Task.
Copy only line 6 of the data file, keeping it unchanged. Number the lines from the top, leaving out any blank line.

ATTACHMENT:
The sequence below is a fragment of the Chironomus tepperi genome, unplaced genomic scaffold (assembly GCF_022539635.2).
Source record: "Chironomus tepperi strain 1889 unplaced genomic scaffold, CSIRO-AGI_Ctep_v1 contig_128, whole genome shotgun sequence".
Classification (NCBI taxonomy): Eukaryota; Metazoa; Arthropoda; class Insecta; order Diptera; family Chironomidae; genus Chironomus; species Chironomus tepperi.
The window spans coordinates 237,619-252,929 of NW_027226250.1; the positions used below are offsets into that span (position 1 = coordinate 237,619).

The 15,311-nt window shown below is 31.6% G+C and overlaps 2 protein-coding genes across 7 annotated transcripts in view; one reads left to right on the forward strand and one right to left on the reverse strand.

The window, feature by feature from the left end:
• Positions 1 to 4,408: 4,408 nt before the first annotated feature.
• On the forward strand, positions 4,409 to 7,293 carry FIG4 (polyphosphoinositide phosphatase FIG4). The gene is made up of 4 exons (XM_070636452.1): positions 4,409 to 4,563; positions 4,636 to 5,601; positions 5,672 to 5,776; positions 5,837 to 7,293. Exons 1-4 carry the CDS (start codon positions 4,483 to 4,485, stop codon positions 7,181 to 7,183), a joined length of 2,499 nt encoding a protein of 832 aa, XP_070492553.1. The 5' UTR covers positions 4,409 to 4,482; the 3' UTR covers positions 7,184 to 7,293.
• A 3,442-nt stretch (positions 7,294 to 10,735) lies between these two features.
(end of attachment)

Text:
The window, feature by feature from the left end: